As far as education goes, let’s hope the current crisis will stimulate young people to educate themselves in an effort to better understand why they are struggling to find a job and make a living. This kind of education might well turn out to be more important than anything they could ever hope to learn in college. The word justice is unlikely to come up in any scrutiny of the workings of this tyrannical system we call the European Union.

Martin Schulz, member of the European Parliament, was quoted by Reuters as saying: “If we have €700 billion to stabilize the banking system, we must have at least as much money to stabilize the young generation in such countries [referring to Spain]”. Well guess what Mr. Schulz? We don’t have that money. In fact we never even had the first €700 billion to begin with! The last thing we need to remedy this problem is for the European Union to step in and “solve” the issue. All we need the government – whether national or supranational – to do is to get out the economy and get out of our lives. Doing more of the same while expecting different results is what Einstein rightly defined as insanity.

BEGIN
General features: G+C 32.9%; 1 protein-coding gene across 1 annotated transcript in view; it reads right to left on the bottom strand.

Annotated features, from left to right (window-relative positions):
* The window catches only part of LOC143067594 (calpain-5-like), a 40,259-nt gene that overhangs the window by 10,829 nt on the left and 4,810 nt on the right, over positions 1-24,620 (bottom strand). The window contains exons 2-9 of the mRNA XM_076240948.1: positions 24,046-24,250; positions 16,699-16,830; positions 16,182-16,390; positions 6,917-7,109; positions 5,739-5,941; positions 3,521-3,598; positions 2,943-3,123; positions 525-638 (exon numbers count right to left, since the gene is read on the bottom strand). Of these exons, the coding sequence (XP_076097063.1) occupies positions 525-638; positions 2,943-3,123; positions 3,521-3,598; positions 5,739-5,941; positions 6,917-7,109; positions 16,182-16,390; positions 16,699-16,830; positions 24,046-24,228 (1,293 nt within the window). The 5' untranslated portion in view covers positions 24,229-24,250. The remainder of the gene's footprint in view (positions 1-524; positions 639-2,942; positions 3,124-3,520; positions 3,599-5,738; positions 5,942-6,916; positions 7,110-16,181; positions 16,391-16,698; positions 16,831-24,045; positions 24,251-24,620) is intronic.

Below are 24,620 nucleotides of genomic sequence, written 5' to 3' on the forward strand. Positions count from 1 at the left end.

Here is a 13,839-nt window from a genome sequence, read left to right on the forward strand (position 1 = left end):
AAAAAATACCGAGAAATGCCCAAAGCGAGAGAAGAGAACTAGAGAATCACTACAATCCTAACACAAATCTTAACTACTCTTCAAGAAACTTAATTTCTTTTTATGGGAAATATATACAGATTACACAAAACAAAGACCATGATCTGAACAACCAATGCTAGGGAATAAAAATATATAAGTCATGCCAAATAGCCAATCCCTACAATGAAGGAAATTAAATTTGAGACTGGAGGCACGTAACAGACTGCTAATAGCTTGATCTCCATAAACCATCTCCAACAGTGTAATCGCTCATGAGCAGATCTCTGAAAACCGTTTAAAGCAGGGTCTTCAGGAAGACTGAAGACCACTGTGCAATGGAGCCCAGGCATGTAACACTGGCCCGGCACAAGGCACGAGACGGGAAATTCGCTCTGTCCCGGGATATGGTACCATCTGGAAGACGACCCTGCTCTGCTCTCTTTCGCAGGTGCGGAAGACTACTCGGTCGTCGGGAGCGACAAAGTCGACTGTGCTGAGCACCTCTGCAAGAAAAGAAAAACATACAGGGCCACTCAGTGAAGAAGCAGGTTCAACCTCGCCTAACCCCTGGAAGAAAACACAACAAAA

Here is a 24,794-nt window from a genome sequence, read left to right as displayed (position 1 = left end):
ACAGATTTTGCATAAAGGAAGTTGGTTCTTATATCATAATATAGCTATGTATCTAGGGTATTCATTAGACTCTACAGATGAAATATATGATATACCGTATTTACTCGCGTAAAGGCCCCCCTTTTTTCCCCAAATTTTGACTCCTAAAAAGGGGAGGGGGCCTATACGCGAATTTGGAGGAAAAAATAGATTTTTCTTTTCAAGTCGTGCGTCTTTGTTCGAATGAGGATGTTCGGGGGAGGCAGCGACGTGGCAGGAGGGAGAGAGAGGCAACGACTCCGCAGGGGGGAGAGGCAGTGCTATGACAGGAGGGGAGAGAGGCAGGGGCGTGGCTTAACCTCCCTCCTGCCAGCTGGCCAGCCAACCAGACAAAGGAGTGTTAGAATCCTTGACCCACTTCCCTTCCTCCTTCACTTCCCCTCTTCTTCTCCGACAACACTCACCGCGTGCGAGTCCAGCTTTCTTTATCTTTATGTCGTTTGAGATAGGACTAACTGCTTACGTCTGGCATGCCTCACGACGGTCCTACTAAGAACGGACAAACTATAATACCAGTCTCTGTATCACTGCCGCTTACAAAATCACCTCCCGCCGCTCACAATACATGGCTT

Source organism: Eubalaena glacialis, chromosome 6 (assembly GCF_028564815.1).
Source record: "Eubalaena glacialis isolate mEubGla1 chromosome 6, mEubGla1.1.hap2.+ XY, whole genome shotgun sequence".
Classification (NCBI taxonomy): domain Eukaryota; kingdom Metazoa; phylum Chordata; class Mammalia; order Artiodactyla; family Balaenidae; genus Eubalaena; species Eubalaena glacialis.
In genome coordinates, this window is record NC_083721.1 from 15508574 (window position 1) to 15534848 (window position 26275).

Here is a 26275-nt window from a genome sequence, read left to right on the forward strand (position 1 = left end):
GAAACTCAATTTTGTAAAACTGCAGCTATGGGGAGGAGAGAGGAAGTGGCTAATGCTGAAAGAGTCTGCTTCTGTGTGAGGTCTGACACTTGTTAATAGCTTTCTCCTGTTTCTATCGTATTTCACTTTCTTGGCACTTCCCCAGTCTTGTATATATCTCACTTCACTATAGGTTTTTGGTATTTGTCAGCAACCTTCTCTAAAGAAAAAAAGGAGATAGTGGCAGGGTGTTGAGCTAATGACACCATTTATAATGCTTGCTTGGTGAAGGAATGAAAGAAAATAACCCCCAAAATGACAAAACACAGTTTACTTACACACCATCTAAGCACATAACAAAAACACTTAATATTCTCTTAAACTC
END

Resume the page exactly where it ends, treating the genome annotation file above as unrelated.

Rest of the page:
“Union” is not exactly the first word that comes to mind in describing current events in Europe.  The EU is the brainchild of a small elite and has never enjoyed the widespread support of the European people. More recent events must lead even the staunchest supporters of European integration to have serious reservations as to the feasibility of this grand European experiment. The fate of that experiment will be sealed by the people deciding whether or not to put up with playing the role of guinea pigs.